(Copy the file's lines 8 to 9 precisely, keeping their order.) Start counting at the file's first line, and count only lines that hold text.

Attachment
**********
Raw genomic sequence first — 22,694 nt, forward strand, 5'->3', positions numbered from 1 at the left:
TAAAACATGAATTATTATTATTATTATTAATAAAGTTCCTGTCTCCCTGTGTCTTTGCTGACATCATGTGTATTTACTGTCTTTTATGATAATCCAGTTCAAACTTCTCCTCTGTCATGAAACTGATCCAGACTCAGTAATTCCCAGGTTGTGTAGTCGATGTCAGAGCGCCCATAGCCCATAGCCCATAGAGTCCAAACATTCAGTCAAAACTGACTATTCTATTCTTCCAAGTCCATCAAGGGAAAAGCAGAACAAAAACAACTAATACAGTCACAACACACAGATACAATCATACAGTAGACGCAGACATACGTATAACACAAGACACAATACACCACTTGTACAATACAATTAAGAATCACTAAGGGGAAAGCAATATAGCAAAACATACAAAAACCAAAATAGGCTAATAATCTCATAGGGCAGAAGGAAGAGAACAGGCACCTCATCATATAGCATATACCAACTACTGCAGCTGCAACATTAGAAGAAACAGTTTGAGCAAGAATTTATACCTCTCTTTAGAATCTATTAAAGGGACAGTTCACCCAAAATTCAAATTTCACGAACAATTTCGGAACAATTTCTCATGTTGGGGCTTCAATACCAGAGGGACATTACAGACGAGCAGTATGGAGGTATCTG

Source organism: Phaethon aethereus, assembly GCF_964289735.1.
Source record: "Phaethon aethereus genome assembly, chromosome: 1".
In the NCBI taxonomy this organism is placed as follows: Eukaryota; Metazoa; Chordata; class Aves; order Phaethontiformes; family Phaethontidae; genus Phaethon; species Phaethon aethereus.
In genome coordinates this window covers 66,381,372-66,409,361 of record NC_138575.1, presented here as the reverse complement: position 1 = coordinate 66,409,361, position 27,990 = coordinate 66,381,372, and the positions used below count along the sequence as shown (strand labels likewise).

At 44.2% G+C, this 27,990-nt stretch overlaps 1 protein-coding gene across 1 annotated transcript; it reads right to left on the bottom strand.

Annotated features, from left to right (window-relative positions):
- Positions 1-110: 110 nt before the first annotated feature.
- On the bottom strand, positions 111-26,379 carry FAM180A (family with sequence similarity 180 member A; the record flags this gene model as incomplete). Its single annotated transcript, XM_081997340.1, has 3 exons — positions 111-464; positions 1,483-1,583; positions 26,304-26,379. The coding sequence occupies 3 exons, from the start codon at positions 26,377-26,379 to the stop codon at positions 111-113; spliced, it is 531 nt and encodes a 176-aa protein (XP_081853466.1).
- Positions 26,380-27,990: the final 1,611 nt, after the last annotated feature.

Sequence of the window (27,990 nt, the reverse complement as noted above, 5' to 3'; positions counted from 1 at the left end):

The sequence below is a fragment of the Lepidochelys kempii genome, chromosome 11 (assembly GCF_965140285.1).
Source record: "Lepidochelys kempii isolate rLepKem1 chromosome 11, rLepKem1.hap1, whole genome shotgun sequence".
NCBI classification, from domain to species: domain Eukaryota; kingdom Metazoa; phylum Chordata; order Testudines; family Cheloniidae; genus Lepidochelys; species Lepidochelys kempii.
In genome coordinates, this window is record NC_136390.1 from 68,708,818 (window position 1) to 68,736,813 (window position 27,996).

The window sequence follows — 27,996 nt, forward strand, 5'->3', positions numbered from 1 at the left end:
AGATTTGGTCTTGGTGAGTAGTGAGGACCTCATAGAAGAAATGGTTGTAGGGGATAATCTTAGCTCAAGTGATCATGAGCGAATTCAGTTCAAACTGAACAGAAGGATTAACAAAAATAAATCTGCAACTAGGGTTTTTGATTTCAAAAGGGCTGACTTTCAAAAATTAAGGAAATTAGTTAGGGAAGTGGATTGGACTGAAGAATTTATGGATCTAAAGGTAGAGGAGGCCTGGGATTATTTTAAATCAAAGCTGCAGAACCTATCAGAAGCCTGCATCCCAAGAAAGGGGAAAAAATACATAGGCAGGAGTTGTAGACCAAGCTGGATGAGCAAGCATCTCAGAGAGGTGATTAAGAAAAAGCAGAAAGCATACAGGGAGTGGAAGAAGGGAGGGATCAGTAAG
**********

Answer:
Annotated features, from left to right (window-relative positions):
- Positions 1-110: 110 nt before the first annotated feature.